This is one of those things where I don’t know quite how to feel. The FBI has a pretty extensive article on the subject that shed some additional light (I know the FBI is probably not the most balanced outlet for this sort of stuff, but the article is a pretty good and comprehensible look at the history of the law and, also, the FBI is very incentivized to get this stuff right since if they don’t any questions could be thrown out). The public safety exception was apparently introduced in a case where the police were chasing a rapist who, the victim informed them, had a gun. When they cornered him in a grocery he had an empty holster and the police asked where the gun was. The man, Benjamin Quarles, told the police where he hid the gun and they retrieved it. The court excluded the gun because the police had not read Quarles his rights. The ruling was appealed and eventually reached the supreme court, who decided that in situations where public safety was endangered suspects could be questioned without being read their Miranda rights. (I’m not entirely sure why I’m summarizing all this and I’d suggest reading the whole article.)
Anyway, the more interesting case, also mentioned in the FBI piece, seems like a case where the police raided an apartment in Brooklyn where two suspected bombers lived. “During the raid, both men were shot and wounded as one of them grabbed the gun of a police officer and the other crawled toward a black bag believed to contain a bomb. When the officers looked inside the black bag, they saw pipe bombs and observed that a switch on one bomb was flipped.” From there, the police used the public safety exception to question one of the bombers who had not yet been read his rights:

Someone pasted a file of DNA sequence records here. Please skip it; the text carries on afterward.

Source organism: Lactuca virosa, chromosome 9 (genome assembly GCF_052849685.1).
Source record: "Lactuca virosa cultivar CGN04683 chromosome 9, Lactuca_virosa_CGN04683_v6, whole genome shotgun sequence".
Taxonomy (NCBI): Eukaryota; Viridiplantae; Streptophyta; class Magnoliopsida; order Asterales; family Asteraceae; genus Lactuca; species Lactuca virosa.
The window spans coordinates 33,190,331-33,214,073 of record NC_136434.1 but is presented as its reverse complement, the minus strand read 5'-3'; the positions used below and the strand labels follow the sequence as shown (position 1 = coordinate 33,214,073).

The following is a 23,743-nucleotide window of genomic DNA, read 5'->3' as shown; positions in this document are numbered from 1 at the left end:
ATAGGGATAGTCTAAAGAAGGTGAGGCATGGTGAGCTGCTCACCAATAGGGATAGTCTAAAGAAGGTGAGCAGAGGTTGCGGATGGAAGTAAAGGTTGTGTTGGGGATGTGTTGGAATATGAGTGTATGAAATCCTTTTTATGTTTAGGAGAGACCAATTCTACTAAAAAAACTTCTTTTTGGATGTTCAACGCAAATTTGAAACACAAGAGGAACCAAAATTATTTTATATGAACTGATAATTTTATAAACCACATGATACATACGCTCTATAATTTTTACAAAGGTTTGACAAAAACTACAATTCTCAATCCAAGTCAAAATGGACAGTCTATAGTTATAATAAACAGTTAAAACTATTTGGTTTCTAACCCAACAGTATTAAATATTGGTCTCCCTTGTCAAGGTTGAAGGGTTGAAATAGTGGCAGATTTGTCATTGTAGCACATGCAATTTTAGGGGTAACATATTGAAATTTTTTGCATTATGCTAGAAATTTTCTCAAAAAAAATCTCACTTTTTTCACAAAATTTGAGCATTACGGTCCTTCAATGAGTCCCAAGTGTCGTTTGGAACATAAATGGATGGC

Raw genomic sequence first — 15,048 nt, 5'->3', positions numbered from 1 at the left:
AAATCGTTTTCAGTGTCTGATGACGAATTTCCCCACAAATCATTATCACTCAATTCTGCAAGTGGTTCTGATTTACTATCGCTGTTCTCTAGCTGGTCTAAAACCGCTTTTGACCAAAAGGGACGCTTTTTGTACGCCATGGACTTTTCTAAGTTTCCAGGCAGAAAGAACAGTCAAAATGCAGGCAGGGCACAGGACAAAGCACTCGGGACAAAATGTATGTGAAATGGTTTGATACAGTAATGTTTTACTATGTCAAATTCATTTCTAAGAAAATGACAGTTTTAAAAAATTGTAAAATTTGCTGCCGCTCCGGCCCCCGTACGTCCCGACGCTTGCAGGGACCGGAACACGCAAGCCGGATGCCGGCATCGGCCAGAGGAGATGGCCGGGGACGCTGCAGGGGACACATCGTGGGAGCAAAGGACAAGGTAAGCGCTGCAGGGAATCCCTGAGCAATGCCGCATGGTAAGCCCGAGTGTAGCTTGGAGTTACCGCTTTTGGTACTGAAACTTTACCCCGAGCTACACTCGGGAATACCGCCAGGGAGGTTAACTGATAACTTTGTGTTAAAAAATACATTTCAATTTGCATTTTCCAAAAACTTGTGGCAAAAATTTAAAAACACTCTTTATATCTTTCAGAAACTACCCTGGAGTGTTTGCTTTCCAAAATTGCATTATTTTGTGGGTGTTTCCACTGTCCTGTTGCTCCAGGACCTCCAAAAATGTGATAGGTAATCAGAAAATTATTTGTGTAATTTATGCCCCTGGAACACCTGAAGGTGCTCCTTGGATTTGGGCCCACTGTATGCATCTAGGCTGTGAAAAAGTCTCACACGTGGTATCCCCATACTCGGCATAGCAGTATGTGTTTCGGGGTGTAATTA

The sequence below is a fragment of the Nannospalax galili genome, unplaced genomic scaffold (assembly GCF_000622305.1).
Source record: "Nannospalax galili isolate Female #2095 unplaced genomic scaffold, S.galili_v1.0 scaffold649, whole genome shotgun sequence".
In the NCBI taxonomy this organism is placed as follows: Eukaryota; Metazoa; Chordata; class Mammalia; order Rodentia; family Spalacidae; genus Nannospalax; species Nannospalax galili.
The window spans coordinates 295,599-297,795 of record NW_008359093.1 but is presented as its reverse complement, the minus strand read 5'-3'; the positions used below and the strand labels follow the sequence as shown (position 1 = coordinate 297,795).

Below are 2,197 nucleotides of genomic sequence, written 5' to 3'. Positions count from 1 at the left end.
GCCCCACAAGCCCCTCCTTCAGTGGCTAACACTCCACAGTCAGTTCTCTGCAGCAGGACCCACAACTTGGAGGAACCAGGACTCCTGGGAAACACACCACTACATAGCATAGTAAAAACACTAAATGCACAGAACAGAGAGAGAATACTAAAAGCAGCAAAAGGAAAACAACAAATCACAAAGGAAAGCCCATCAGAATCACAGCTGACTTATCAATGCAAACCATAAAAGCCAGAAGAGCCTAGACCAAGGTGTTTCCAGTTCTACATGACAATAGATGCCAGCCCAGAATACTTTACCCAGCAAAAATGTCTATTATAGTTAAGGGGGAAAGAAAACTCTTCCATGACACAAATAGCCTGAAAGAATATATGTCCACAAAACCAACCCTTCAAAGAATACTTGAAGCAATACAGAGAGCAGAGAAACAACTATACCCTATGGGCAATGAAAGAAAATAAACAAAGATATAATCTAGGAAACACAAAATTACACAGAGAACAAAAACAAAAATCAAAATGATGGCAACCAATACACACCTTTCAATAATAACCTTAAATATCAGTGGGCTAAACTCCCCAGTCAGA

Officers went to the hospital to question Abu Mezer about the bombs. They asked Abu Mezer “how many bombs there were, how many switches were on each bomb, which wires should be cut to disarm the bombs, and whether there were any timers.” Abu Mezer answered each question and also was asked whether he planned to kill himself in the explosion. He responded by saying, “Poof.”